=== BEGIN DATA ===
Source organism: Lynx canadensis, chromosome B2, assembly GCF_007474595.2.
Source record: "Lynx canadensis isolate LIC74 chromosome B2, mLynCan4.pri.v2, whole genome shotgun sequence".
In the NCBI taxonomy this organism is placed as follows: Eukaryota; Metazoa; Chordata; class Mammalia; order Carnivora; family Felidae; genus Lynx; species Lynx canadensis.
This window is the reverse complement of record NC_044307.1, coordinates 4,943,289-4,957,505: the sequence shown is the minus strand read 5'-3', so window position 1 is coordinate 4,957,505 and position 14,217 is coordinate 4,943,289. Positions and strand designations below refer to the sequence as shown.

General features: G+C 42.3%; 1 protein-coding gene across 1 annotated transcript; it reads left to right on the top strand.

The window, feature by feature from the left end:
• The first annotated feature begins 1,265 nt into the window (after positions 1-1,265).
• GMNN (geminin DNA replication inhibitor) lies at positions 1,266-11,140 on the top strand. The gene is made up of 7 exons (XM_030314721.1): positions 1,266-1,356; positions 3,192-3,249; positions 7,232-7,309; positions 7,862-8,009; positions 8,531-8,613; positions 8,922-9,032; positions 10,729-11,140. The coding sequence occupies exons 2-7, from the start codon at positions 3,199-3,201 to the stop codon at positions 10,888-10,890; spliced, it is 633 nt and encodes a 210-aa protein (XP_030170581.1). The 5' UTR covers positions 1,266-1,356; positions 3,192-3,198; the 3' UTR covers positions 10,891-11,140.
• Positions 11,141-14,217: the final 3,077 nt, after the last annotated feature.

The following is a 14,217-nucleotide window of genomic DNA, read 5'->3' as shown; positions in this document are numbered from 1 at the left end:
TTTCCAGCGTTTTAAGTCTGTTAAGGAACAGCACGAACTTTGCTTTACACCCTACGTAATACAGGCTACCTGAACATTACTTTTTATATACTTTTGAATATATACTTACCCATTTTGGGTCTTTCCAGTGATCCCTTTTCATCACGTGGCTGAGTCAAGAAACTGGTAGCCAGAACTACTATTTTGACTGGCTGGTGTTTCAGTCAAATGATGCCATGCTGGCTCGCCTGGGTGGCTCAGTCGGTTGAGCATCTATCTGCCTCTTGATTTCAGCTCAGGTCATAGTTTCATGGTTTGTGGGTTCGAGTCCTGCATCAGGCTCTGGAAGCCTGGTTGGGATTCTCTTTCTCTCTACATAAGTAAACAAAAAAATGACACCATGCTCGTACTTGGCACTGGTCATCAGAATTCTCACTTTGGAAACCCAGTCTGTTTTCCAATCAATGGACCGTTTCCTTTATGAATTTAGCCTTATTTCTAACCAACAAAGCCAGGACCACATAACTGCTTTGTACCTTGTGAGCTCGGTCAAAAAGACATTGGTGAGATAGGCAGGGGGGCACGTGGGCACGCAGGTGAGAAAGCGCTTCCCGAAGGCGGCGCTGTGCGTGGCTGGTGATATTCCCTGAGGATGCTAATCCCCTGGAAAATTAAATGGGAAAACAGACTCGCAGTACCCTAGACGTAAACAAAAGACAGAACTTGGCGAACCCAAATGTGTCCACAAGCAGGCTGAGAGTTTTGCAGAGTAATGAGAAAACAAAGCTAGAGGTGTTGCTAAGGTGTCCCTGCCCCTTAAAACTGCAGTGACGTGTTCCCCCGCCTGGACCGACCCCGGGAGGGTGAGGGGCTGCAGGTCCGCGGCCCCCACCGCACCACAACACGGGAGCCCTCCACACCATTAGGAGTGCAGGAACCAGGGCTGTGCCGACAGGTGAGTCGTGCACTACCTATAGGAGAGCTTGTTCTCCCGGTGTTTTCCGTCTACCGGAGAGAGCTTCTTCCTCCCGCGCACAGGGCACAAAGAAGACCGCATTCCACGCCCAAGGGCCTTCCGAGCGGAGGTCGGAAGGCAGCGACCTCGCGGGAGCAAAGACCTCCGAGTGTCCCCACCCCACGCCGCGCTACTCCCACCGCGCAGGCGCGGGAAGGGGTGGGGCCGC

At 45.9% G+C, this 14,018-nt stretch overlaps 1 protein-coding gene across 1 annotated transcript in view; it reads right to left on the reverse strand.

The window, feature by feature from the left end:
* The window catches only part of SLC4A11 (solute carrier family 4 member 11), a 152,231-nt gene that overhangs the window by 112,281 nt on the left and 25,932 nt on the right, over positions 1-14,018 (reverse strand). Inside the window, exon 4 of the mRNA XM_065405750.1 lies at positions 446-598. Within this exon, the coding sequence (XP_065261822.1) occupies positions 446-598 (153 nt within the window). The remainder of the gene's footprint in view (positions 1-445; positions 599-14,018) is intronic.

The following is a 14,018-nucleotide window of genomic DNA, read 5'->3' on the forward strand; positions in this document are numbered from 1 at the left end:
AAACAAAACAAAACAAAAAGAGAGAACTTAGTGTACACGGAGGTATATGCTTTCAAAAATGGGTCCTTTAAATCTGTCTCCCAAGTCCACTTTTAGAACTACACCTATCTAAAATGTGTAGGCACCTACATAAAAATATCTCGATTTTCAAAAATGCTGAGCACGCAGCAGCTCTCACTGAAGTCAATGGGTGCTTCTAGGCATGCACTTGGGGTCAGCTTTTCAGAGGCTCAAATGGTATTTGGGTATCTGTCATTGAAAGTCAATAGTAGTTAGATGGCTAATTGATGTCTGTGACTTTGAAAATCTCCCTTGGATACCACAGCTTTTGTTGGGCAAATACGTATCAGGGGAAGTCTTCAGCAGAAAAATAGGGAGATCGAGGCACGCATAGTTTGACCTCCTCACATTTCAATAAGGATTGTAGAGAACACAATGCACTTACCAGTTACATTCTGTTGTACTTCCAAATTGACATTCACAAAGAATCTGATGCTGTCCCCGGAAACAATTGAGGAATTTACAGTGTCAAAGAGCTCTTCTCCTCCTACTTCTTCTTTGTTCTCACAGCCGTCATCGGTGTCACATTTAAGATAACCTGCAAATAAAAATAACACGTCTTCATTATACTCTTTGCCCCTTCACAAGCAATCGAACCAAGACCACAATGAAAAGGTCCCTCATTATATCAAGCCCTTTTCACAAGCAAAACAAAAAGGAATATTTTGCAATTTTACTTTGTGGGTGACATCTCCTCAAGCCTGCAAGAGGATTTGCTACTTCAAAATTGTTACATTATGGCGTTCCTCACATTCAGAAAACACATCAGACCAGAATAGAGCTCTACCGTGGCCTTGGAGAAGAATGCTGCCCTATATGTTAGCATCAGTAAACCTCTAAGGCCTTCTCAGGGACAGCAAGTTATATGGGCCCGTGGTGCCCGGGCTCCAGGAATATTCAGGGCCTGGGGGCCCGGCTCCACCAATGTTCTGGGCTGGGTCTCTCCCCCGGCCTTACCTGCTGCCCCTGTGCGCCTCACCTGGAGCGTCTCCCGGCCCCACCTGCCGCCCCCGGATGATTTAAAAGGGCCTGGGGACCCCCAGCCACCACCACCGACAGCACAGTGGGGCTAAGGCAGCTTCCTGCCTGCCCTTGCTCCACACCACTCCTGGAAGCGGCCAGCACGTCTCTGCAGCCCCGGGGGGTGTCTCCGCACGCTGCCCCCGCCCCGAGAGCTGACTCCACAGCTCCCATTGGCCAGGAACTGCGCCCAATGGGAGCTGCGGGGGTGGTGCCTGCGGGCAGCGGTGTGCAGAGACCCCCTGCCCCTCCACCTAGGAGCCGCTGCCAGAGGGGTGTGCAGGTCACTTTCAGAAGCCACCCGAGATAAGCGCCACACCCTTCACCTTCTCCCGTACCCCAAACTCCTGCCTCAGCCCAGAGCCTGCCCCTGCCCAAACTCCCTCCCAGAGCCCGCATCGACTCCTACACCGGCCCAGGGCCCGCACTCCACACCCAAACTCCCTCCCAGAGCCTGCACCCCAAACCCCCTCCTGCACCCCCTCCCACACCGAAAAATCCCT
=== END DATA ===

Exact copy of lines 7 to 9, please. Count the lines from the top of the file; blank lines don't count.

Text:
• The first annotated feature begins 1,265 nt into the window (after positions 1-1,265).
• GMNN (geminin DNA replication inhibitor) lies at positions 1,266-11,140 on the top strand. The gene is made up of 7 exons (XM_030314721.1): positions 1,266-1,356; positions 3,192-3,249; positions 7,232-7,309; positions 7,862-8,009; positions 8,531-8,613; positions 8,922-9,032; positions 10,729-11,140. The coding sequence occupies exons 2-7, from the start codon at positions 3,199-3,201 to the stop codon at positions 10,888-10,890; spliced, it is 633 nt and encodes a 210-aa protein (XP_030170581.1). The 5' UTR covers positions 1,266-1,356; positions 3,192-3,198; the 3' UTR covers positions 10,891-11,140.
• Positions 11,141-14,217: the final 3,077 nt, after the last annotated feature.